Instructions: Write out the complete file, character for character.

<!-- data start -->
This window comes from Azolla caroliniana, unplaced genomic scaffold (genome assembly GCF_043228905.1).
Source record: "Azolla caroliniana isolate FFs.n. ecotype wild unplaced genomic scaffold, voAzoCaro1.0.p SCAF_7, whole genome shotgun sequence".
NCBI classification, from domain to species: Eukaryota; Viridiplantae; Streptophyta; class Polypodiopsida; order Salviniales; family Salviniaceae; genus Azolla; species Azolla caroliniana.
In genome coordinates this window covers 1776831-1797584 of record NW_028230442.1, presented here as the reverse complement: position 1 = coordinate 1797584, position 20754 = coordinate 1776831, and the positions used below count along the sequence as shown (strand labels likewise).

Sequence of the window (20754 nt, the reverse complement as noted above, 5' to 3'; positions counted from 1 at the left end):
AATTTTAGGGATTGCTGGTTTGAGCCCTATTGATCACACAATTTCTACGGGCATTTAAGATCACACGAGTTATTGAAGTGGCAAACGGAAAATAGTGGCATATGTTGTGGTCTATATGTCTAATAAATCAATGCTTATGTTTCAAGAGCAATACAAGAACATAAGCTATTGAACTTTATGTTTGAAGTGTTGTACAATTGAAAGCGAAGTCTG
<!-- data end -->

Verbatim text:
This window comes from Azolla caroliniana, unplaced genomic scaffold (genome assembly GCF_043228905.1).
Source record: "Azolla caroliniana isolate FFs.n. ecotype wild unplaced genomic scaffold, voAzoCaro1.0.p SCAF_7, whole genome shotgun sequence".
NCBI classification, from domain to species: Eukaryota; Viridiplantae; Streptophyta; class Polypodiopsida; order Salviniales; family Salviniaceae; genus Azolla; species Azolla caroliniana.
In genome coordinates this window covers 1776831-1797584 of record NW_028230442.1, presented here as the reverse complement: position 1 = coordinate 1797584, position 20754 = coordinate 1776831, and the positions used below count along the sequence as shown (strand labels likewise).

Sequence of the window (20754 nt, the reverse complement as noted above, 5' to 3'; positions counted from 1 at the left end):
AATTTTAGGGATTGCTGGTTTGAGCCCTATTGATCACACAATTTCTACGGGCATTTAAGATCACACGAGTTATTGAAGTGGCAAACGGAAAATAGTGGCATATGTTGTGGTCTATATGTCTAATAAATCAATGCTTATGTTTCAAGAGCAATACAAGAACATAAGCTATTGAACTTTATGTTTGAAGTGTTGTACAATTGAAAGCGAAGTCTG